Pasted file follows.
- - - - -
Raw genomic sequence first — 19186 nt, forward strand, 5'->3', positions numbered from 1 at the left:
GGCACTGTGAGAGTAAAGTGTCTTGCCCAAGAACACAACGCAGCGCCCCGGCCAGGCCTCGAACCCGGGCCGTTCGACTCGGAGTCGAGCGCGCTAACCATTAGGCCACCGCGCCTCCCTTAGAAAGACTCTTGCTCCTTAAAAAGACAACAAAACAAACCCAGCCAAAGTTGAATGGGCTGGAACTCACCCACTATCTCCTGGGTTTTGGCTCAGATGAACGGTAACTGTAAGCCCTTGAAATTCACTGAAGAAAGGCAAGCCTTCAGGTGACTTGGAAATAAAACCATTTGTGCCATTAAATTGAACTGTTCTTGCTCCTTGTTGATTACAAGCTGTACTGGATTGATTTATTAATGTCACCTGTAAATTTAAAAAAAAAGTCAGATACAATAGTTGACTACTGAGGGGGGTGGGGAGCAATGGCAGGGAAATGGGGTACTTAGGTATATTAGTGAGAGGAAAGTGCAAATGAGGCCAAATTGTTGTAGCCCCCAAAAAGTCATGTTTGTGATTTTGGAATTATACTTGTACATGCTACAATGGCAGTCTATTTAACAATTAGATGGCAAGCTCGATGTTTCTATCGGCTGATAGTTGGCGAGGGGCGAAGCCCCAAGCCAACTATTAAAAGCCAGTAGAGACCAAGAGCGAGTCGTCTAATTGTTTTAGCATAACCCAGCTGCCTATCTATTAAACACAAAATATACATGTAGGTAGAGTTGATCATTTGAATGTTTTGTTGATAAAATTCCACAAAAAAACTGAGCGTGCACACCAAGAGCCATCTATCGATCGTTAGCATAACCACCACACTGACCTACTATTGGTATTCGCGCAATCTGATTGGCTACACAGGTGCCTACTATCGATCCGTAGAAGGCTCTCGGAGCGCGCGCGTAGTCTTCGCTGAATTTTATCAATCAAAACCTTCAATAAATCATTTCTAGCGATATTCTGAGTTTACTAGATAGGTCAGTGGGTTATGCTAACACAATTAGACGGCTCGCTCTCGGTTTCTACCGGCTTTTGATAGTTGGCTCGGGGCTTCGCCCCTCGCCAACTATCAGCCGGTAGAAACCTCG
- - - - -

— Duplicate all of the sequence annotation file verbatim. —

Raw genomic sequence first — 19186 nt, forward strand, 5'->3', positions numbered from 1 at the left:
GGCACTGTGAGAGTAAAGTGTCTTGCCCAAGAACACAACGCAGCGCCCCGGCCAGGCCTCGAACCCGGGCCGTTCGACTCGGAGTCGAGCGCGCTAACCATTAGGCCACCGCGCCTCCCTTAGAAAGACTCTTGCTCCTTAAAAAGACAACAAAACAAACCCAGCCAAAGTTGAATGGGCTGGAACTCACCCACTATCTCCTGGGTTTTGGCTCAGATGAACGGTAACTGTAAGCCCTTGAAATTCACTGAAGAAAGGCAAGCCTTCAGGTGACTTGGAAATAAAACCATTTGTGCCATTAAATTGAACTGTTCTTGCTCCTTGTTGATTACAAGCTGTACTGGATTGATTTATTAATGTCACCTGTAAATTTAAAAAAAAAGTCAGATACAATAGTTGACTACTGAGGGGGGTGGGGAGCAATGGCAGGGAAATGGGGTACTTAGGTATATTAGTGAGAGGAAAGTGCAAATGAGGCCAAATTGTTGTAGCCCCCAAAAAGTCATGTTTGTGATTTTGGAATTATACTTGTACATGCTACAATGGCAGTCTATTTAACAATTAGATGGCAAGCTCGATGTTTCTATCGGCTGATAGTTGGCGAGGGGCGAAGCCCCAAGCCAACTATTAAAAGCCAGTAGAGACCAAGAGCGAGTCGTCTAATTGTTTTAGCATAACCCAGCTGCCTATCTATTAAACACAAAATATACATGTAGGTAGAGTTGATCATTTGAATGTTTTGTTGATAAAATTCCACAAAAAAACTGAGCGTGCACACCAAGAGCCATCTATCGATCGTTAGCATAACCACCACACTGACCTACTATTGGTATTCGCGCAATCTGATTGGCTACACAGGTGCCTACTATCGATCCGTAGAAGGCTCTCGGAGCGCGCGCGTAGTCTTCGCTGAATTTTATCAATCAAAACCTTCAATAAATCATTTCTAGCGATATTCTGAGTTTACTAGATAGGTCAGTGGGTTATGCTAACACAATTAGACGGCTCGCTCTCGGTTTCTACCGGCTTTTGATAGTTGGCTCGGGGCTTCGCCCCTCGCCAACTATCAGCCGGTAGAAACCTCG